With a bag packed, John hops on his motorcycle and with visions of Ruby dancing through his mind, he drives through the day and late into the night, until he is forced to stop when a young girl runs into the road. She immediately tries to get away from him and John tells her that he is a police officer and asks what she is running from. What John does not realise is that he is being watched from the woods. The girl hops on John's bike and tells him that if her father finds out that she is gone that he is going to go totally berserko on her. John hands her his helmet then starts the bike up, as he unknowingly continues to be watched. Something is following them making growling noises but on his bike, John quickly out paces it. When John is in the distance, we see a naked man with glowing yellow eyes in the bushes.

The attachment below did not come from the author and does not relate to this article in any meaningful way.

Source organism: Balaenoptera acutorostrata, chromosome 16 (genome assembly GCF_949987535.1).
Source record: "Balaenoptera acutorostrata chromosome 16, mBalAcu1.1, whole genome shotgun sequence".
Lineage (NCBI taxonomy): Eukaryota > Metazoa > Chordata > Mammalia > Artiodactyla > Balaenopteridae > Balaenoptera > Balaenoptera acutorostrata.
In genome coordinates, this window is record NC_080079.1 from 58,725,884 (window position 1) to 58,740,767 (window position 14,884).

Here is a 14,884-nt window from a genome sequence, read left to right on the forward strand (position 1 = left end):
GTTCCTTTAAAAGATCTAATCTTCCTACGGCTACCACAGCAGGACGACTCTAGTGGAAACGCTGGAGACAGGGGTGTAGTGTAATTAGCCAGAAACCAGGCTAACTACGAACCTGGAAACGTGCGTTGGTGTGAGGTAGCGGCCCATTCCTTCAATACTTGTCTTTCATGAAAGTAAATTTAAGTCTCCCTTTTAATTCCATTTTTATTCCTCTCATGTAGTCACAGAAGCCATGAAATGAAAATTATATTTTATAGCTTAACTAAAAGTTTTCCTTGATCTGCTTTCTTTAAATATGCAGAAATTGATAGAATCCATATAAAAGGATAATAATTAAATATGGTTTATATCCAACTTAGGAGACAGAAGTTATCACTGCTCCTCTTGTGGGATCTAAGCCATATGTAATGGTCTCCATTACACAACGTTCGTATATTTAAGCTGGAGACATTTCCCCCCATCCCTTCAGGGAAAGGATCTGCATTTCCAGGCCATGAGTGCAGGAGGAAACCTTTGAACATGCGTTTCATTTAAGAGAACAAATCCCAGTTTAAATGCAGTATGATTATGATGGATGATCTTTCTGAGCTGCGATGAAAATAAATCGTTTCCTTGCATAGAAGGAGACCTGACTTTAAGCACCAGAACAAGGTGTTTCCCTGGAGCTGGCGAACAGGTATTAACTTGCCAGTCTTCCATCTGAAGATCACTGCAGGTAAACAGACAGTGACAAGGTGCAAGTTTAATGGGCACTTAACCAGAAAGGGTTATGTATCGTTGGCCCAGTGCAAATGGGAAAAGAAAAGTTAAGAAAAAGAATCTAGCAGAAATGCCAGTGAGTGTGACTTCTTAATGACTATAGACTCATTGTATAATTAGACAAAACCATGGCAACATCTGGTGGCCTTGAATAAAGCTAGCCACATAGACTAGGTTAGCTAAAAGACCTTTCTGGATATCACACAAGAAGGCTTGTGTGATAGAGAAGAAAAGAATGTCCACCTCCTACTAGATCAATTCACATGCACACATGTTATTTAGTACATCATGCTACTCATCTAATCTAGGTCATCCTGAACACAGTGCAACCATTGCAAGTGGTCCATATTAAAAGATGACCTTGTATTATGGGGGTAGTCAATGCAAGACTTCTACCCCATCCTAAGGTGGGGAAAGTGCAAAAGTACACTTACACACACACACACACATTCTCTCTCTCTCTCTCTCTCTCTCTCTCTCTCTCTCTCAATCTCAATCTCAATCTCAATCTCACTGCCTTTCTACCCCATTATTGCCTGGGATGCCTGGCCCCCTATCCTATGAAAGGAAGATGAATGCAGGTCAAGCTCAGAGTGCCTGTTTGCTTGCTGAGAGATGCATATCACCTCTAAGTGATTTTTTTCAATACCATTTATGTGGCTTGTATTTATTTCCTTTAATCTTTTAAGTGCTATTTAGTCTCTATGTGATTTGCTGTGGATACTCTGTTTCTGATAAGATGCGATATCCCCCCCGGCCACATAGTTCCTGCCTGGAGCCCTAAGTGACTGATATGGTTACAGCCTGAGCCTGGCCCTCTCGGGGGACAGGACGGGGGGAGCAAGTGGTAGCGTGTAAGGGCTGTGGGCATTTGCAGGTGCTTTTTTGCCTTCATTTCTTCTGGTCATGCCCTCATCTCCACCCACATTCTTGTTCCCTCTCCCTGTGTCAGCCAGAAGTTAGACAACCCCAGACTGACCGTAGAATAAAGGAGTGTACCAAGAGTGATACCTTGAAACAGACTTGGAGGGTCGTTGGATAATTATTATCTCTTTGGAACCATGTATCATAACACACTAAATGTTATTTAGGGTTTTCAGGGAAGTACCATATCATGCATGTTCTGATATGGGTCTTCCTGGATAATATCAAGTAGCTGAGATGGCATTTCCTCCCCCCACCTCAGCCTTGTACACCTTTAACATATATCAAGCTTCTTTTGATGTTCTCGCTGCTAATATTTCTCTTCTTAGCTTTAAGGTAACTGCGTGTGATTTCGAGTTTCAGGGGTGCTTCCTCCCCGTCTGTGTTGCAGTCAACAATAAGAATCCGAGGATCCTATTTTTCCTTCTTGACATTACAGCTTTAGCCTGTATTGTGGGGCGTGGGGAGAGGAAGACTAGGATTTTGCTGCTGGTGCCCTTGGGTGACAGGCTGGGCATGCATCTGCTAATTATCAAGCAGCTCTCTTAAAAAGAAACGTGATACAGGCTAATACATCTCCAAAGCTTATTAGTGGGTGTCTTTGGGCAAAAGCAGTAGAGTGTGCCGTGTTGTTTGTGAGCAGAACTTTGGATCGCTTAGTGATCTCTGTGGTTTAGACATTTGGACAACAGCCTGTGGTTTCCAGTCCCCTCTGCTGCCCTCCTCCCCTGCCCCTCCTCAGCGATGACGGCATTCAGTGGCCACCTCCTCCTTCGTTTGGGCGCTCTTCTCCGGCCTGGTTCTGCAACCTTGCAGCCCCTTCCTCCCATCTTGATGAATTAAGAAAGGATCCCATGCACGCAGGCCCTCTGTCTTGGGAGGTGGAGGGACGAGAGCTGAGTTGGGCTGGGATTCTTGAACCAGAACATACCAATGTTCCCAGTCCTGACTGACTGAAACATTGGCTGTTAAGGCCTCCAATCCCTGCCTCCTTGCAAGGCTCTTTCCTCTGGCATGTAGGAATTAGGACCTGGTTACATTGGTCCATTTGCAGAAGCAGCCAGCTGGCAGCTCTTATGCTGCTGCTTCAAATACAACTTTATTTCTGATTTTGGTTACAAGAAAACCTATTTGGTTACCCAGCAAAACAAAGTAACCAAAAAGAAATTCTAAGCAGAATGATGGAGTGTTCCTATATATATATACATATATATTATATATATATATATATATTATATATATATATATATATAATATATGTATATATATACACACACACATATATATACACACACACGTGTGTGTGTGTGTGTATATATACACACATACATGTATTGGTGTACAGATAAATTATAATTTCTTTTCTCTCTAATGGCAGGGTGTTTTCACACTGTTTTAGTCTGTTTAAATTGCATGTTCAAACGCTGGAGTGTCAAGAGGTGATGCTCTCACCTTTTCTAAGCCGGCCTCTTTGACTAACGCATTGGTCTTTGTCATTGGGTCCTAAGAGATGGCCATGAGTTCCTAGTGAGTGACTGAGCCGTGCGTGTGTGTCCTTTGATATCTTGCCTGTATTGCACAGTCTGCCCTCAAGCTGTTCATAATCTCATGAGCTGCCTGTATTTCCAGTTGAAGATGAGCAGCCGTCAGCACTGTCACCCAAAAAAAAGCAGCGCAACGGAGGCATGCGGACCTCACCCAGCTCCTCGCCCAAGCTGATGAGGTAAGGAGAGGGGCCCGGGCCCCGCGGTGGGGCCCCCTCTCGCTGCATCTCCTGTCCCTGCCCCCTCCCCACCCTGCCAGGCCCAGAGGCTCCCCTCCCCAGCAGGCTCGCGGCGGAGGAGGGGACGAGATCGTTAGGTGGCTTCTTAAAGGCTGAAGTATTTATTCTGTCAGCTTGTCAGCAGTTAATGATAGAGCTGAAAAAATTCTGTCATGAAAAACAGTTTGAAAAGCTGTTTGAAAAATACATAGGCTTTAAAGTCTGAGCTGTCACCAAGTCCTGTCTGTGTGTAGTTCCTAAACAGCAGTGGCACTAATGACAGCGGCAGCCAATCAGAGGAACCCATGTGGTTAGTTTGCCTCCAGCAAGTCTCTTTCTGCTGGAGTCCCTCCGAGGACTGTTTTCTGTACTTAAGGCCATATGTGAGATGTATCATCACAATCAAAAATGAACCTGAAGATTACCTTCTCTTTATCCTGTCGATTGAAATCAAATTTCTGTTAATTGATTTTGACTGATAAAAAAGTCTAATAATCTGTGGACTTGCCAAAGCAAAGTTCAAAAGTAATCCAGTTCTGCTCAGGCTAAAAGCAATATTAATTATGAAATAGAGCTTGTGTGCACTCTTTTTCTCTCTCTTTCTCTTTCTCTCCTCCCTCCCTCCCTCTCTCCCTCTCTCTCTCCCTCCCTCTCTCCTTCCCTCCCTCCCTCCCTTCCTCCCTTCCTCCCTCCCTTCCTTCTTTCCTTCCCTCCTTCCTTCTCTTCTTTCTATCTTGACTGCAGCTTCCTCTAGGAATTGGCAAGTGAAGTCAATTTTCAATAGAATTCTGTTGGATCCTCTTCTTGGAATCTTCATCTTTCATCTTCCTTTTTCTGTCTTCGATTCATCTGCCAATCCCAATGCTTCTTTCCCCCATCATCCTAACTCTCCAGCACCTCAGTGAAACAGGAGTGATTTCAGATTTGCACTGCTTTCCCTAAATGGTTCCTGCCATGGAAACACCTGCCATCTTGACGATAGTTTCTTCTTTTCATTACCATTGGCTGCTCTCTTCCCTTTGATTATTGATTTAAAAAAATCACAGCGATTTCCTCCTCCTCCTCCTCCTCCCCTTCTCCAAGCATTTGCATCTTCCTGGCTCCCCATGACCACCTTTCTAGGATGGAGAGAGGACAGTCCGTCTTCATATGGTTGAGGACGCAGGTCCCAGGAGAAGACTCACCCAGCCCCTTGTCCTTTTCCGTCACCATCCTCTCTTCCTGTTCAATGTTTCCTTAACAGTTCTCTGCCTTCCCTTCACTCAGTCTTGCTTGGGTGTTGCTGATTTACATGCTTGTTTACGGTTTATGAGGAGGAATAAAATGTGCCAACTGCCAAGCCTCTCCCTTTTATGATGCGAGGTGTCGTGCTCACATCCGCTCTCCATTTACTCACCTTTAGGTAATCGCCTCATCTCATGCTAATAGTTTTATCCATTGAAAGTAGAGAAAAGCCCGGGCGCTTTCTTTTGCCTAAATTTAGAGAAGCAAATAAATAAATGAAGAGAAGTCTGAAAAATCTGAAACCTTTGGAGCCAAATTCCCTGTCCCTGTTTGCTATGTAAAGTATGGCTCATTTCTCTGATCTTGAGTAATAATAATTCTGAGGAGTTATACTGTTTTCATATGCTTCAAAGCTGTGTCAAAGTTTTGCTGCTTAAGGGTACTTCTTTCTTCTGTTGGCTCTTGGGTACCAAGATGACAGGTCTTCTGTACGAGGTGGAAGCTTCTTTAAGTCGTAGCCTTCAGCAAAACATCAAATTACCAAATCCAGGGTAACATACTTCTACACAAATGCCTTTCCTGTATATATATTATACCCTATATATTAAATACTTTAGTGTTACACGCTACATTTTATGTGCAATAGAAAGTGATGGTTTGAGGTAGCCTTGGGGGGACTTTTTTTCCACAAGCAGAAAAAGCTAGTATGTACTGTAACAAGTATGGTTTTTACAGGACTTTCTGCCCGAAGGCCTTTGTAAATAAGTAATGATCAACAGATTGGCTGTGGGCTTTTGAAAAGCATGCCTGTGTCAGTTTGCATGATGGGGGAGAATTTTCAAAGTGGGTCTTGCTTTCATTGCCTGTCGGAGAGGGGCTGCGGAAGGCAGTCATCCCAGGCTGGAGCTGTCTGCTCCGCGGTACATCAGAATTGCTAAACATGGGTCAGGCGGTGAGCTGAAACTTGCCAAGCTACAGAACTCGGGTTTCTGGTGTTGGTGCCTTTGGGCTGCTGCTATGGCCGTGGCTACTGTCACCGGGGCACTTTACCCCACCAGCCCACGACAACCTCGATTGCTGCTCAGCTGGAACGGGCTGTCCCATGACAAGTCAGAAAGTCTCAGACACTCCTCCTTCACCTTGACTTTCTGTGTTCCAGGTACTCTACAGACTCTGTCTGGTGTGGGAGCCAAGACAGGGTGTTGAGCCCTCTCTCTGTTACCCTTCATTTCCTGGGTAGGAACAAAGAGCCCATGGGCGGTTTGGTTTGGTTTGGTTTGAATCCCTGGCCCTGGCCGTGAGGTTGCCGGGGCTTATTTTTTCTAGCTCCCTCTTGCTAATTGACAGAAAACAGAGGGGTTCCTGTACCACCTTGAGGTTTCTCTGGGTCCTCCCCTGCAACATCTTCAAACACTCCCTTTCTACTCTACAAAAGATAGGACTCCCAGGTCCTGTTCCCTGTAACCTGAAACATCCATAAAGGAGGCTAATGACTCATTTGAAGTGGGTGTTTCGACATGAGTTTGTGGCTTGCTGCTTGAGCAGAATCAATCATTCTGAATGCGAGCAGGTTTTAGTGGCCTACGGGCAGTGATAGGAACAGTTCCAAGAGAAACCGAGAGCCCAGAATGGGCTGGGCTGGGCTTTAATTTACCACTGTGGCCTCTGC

John pulls into town and the girl hops off thanking him. She asks about Tommy Rule, who shot a bunch of people at a mall. When John says that he doesn't know him, the girl admits that they play chess together over the internet and asks if it's twisted. John says that it depends and when she leaves, he turns and sees a statue of a wolf. John the heads to a hotel, which has an absolutely sumptuous interior. He heads to the cafe inside and meets Sherman Blackstone, who immediately does a magic trick with an egg. Sherman tells John not to encourage him because he could go on all night. John asks about a waitress and Sherman doesn't answer and instead wants to know what kind of gun John has strapped to his ankle. Sherman than introduces himself and asks what brings John to their little paradise in the pines because it can't be official business, due to the fact that John arrived on a bike. John quips that Sherman doesn't miss a thing and Sherman says that in a past life, he must have been a scout for Custer or somebody, then contradicts himself to add that they don't believe in past lives because that's a Buddhist thing. John asks about the service and Sherman tells him that after midnight, everyone is on the honour system, so he should just himself to the kitchen. Sherman adds that there is a money jar in the fridge and warns him to watch out for Rusty.